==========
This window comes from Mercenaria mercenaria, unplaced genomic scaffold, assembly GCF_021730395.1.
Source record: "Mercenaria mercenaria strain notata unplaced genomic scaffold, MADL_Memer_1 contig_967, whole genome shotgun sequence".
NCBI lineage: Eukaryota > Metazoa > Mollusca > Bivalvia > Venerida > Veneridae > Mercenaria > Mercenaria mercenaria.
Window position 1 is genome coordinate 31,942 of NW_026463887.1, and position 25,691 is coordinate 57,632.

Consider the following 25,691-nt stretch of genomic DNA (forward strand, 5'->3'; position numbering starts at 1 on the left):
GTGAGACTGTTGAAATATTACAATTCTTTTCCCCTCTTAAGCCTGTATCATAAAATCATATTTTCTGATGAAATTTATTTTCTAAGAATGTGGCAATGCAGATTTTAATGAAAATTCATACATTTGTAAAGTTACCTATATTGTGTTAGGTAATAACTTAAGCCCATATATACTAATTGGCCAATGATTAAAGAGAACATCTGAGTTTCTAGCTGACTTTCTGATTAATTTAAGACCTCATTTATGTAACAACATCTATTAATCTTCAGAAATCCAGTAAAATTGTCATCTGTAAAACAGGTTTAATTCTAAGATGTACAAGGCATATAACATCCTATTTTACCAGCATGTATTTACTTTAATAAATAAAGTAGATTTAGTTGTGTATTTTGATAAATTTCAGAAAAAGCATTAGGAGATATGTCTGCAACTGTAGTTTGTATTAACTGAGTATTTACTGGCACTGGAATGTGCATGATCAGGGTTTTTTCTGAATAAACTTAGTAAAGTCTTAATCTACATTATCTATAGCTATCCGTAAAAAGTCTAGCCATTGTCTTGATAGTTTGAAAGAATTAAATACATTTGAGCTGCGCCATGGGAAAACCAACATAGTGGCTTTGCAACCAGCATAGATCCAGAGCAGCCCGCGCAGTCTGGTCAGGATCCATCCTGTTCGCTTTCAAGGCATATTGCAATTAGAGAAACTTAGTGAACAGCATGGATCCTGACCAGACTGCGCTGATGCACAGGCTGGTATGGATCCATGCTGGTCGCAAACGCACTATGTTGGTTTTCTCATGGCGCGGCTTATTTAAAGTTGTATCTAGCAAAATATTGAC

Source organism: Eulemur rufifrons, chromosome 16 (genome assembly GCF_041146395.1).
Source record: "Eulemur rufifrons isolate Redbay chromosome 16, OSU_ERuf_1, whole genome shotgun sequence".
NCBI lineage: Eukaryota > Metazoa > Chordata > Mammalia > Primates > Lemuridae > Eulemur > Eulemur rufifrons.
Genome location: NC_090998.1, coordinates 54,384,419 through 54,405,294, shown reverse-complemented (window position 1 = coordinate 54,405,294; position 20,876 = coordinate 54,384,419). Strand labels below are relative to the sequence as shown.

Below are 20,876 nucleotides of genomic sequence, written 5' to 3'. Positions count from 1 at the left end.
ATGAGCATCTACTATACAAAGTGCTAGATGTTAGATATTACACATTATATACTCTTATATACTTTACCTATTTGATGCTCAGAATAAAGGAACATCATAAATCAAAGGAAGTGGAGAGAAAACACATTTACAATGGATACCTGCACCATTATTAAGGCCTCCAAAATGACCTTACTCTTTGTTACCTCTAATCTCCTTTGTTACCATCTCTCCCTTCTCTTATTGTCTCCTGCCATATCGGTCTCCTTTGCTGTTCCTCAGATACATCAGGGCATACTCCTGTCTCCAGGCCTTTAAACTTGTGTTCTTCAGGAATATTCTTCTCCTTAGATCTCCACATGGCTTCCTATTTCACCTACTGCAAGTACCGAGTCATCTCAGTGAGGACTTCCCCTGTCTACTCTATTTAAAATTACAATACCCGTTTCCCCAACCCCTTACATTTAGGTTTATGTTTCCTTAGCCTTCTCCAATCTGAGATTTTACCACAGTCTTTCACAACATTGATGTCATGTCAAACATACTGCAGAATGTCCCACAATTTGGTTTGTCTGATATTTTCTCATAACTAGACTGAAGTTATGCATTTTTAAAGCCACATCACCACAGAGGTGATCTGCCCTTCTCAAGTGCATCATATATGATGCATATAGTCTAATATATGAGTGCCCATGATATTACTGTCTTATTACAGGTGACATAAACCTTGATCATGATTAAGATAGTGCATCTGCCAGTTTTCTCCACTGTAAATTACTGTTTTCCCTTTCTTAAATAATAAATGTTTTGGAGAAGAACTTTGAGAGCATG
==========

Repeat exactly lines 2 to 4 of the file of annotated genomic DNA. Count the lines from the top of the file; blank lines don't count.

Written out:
Source record: "Mercenaria mercenaria strain notata unplaced genomic scaffold, MADL_Memer_1 contig_967, whole genome shotgun sequence".
NCBI lineage: Eukaryota > Metazoa > Mollusca > Bivalvia > Venerida > Veneridae > Mercenaria > Mercenaria mercenaria.
Window position 1 is genome coordinate 31,942 of NW_026463887.1, and position 25,691 is coordinate 57,632.